Monday, September 12, 2011

Sunset, Part 6

When Garret awoke, four pairs of glowing red eyes stared at him from the dark. They were ravenous, and sitting not fifteen feet away from him. His fire had burned out again, leaving him with only moonlight to make out the silhouette of the eyes' bearer.

A spider.

A huge spider.

Its body was monstrous, bulbous in shape, swelled far too large to be harmless. It was as large as a cow. Its sheer black body blended well with the darkness. And it was just watching him.

It sat there, clinging on a branch, looking at Garret as if he were an overly large bug to be sucked dry. He suppressed a shiver at that thought.

Why isn't it doing anything? Does it think I'm dead? I need to get away from here. It doesn't seem hostile, but there's no way I'm sleeping with that around, and no way I can kill it, either.

No doubt in it's amplification in size, the exoskeleton had been hardened by a similar amount. It'd take a fucking chainsaw to rip through its body, if not something stronger. Maybe a large slab of cement.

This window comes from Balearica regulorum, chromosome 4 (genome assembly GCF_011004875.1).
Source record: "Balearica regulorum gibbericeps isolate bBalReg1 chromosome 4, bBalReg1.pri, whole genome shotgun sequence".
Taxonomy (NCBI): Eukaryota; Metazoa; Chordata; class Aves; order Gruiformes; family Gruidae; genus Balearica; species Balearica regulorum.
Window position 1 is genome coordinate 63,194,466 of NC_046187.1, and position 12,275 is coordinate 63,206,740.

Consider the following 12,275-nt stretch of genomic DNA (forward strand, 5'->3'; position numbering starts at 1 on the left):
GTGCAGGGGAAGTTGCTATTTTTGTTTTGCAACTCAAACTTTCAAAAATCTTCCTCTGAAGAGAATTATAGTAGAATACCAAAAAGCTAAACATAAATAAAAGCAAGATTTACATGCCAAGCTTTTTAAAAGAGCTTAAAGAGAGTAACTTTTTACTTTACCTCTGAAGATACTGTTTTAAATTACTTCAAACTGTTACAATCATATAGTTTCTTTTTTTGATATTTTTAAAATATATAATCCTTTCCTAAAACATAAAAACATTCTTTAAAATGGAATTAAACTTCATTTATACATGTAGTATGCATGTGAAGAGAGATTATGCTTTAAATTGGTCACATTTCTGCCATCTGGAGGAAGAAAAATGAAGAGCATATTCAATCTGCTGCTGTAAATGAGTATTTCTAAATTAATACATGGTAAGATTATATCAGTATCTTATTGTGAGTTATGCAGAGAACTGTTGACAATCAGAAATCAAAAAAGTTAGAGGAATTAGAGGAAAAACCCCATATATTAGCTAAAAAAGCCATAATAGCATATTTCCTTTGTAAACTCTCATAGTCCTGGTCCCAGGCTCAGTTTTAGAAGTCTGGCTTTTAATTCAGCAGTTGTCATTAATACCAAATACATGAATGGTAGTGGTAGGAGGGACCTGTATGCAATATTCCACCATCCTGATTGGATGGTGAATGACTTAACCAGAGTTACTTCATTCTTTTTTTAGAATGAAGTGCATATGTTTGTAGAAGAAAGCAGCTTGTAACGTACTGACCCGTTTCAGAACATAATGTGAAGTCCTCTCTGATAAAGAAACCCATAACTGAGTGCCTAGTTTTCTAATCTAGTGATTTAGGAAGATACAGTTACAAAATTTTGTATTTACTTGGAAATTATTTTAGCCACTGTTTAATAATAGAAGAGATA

Maybe I could throw one of these branches to distract it? Garret still had an array of branches in his lap, weighing him down, though the berries in his hands had found their way into his stomach hours ago. They were threatening to make their way back up, however. I can't just sit here, and I'm sure that if I move, it'll-

The sticks clattered to the ground, followed soon after by Garret, tumbling to soften his impact. He was off at a run, when the spider lunged for him. Every footfall, every new sprint forward, was an instinctive reaction, centered around self-preservation. He leapt over a fallen tree without thinking, slid under a low-hanging branch, and continued to run. The monster of a spider was keeping its pace with him - no, it was gaining on him.

Adrenaline drove him to run faster than he had before, faster than even the previous night. He didn't care where he ran to, just as long as it was further away from this spider.

By the time he reached the beach he washed ashore upon, his breath was ragged, his every footfall was heavy from exhaustion, and his adrenaline was gone. He was almost in tears from fright.

Sand flew into the still night as he collapsed, resigned to his fate.

The fangs never came. Somehow, he had lost the spiders. But what now? What could he do?

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